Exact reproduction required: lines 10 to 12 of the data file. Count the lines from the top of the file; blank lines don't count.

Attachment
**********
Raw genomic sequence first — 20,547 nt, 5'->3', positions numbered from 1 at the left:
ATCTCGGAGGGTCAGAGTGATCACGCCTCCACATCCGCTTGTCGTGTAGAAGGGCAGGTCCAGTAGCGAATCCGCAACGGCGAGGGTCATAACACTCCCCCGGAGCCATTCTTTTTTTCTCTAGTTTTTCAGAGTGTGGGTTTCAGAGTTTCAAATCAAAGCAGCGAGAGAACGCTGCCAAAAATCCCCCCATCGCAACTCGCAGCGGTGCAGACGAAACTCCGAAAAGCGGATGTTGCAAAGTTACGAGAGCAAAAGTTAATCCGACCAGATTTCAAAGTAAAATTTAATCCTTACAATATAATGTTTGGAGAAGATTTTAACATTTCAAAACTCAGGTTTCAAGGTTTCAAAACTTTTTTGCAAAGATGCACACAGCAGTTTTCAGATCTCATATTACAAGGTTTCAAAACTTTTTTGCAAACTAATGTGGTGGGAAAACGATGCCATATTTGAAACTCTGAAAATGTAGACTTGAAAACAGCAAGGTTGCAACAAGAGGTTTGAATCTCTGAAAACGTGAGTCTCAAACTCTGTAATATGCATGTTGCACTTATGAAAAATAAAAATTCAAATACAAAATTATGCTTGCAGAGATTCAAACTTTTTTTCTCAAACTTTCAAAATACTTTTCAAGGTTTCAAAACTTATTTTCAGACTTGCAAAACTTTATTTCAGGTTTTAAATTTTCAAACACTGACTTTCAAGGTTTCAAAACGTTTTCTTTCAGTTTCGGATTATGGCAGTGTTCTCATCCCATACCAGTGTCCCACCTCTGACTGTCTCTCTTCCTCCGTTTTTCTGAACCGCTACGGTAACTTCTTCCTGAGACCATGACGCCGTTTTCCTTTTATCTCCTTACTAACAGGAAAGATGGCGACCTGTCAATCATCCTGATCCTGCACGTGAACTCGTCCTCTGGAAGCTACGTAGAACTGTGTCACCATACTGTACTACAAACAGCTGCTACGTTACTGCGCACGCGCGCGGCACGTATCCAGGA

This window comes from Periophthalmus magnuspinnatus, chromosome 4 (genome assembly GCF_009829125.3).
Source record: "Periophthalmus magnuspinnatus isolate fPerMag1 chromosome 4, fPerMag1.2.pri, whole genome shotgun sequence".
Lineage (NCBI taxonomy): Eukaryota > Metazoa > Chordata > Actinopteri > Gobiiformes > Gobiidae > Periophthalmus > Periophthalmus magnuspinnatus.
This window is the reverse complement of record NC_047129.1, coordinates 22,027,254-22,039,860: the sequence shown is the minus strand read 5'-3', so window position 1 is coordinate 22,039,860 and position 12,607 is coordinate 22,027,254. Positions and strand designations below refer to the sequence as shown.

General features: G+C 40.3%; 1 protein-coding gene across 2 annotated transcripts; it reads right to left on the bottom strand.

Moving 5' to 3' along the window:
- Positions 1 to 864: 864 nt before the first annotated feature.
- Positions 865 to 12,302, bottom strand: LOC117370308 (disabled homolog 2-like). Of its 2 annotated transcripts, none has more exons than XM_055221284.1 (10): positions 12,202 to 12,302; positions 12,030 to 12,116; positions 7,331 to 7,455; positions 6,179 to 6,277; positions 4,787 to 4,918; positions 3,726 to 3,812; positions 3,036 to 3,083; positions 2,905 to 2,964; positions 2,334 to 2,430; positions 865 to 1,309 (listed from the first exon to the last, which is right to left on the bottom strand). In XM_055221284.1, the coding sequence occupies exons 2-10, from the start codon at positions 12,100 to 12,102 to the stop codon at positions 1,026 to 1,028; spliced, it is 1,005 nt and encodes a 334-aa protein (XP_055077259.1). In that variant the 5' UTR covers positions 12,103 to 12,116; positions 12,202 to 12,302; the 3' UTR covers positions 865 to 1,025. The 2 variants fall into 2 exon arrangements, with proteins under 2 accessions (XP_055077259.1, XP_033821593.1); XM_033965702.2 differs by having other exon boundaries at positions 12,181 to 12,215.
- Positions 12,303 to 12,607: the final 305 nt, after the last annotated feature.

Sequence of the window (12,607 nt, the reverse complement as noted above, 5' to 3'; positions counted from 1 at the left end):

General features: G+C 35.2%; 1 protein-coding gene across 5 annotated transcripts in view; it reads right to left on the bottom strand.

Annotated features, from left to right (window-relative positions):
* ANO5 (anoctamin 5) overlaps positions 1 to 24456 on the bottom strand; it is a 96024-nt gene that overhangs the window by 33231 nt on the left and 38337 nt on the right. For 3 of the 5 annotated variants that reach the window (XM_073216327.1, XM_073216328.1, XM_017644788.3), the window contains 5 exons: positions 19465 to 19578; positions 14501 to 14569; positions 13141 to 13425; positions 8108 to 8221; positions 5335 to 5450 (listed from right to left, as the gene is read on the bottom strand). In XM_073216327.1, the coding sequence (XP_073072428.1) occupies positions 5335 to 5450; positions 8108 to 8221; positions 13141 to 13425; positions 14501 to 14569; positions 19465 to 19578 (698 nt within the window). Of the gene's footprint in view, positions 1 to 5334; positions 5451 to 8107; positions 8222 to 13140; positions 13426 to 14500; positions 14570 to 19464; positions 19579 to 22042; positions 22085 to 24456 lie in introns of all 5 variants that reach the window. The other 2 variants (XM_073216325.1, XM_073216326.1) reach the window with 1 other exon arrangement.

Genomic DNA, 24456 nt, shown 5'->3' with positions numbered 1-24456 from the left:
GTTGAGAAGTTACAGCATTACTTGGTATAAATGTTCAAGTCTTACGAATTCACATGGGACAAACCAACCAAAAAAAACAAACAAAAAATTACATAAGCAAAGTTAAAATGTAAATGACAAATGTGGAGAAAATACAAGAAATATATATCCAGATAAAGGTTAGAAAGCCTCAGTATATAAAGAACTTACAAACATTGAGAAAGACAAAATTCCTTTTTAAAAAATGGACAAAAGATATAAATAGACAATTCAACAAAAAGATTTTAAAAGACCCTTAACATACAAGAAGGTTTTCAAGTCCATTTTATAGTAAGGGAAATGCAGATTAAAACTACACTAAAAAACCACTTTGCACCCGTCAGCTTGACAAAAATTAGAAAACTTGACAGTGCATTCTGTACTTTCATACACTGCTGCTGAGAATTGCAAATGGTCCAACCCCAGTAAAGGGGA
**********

- Positions 865 to 12,302, bottom strand: LOC117370308 (disabled homolog 2-like). Of its 2 annotated transcripts, none has more exons than XM_055221284.1 (10): positions 12,202 to 12,302; positions 12,030 to 12,116; positions 7,331 to 7,455; positions 6,179 to 6,277; positions 4,787 to 4,918; positions 3,726 to 3,812; positions 3,036 to 3,083; positions 2,905 to 2,964; positions 2,334 to 2,430; positions 865 to 1,309 (listed from the first exon to the last, which is right to left on the bottom strand). In XM_055221284.1, the coding sequence occupies exons 2-10, from the start codon at positions 12,100 to 12,102 to the stop codon at positions 1,026 to 1,028; spliced, it is 1,005 nt and encodes a 334-aa protein (XP_055077259.1). In that variant the 5' UTR covers positions 12,103 to 12,116; positions 12,202 to 12,302; the 3' UTR covers positions 865 to 1,025. The 2 variants fall into 2 exon arrangements, with proteins under 2 accessions (XP_055077259.1, XP_033821593.1); XM_033965702.2 differs by having other exon boundaries at positions 12,181 to 12,215.
- Positions 12,303 to 12,607: the final 305 nt, after the last annotated feature.

Sequence of the window (12,607 nt, the reverse complement as noted above, 5' to 3'; positions counted from 1 at the left end):